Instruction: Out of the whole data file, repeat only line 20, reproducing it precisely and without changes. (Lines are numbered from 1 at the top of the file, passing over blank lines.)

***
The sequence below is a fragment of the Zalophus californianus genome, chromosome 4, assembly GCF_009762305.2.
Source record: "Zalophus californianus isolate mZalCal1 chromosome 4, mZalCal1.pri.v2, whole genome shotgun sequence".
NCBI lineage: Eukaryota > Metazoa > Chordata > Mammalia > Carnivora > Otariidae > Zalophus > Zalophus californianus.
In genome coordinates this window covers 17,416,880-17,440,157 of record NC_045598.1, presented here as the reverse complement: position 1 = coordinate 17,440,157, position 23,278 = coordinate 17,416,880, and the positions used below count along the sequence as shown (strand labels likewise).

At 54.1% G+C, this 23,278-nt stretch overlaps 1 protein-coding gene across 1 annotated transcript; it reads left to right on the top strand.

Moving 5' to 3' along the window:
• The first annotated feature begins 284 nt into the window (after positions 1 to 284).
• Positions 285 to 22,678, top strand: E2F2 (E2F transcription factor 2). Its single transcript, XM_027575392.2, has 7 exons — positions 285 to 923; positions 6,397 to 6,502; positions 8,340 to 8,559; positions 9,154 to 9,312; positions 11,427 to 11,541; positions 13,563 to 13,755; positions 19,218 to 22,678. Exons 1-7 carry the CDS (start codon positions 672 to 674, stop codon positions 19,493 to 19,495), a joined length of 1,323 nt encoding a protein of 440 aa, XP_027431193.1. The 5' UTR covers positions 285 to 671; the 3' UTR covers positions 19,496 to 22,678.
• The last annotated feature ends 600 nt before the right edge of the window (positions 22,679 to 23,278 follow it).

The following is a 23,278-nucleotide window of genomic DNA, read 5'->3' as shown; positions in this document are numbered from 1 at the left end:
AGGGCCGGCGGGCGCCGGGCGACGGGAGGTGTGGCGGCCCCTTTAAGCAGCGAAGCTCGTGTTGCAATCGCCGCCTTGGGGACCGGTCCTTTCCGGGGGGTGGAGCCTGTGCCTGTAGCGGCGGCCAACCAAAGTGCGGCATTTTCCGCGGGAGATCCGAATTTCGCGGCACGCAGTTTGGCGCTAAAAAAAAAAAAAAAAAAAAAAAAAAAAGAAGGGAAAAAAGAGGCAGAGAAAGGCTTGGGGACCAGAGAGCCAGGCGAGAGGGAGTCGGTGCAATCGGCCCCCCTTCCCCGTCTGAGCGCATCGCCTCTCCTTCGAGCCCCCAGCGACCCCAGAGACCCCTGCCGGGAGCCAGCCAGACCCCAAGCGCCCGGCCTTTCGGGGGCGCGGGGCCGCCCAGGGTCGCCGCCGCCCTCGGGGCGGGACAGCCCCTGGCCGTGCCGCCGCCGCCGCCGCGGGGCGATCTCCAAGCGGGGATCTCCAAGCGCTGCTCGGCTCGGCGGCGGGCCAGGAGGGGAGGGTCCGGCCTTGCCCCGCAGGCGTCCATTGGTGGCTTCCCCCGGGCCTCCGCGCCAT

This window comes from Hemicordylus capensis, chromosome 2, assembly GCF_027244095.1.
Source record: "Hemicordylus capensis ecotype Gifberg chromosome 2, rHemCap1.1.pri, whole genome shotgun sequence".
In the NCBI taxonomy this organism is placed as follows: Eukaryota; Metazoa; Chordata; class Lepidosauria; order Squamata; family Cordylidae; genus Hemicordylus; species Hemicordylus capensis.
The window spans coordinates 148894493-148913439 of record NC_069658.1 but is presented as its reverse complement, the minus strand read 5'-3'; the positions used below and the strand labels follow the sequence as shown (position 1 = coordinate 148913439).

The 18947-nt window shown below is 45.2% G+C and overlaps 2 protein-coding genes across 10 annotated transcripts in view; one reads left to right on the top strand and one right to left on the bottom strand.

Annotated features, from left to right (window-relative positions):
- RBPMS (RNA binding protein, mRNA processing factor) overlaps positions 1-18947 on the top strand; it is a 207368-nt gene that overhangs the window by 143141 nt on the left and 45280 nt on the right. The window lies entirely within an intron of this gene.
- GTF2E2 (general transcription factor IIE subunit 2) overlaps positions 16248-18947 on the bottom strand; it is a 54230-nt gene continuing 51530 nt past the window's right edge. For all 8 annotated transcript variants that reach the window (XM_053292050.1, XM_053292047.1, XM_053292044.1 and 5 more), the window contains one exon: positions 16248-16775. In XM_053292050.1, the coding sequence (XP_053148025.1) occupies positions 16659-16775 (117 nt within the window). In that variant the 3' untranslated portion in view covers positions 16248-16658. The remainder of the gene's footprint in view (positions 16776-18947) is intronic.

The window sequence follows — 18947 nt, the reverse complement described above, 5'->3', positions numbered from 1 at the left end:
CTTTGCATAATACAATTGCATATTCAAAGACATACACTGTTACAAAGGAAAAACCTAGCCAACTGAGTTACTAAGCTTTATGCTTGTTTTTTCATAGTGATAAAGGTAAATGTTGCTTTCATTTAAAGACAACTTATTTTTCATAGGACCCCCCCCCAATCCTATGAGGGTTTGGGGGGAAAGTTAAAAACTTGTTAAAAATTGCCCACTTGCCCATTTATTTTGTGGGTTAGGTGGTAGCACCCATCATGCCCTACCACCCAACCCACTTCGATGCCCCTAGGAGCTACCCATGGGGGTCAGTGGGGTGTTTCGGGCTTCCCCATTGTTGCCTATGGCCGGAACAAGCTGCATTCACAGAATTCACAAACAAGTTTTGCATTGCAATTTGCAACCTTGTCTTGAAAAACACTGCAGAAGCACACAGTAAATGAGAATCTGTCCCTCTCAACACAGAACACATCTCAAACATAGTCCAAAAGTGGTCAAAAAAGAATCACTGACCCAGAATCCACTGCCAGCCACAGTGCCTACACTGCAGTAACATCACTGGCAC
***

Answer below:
The window sequence follows — 18947 nt, the reverse complement described above, 5'->3', positions numbered from 1 at the left end: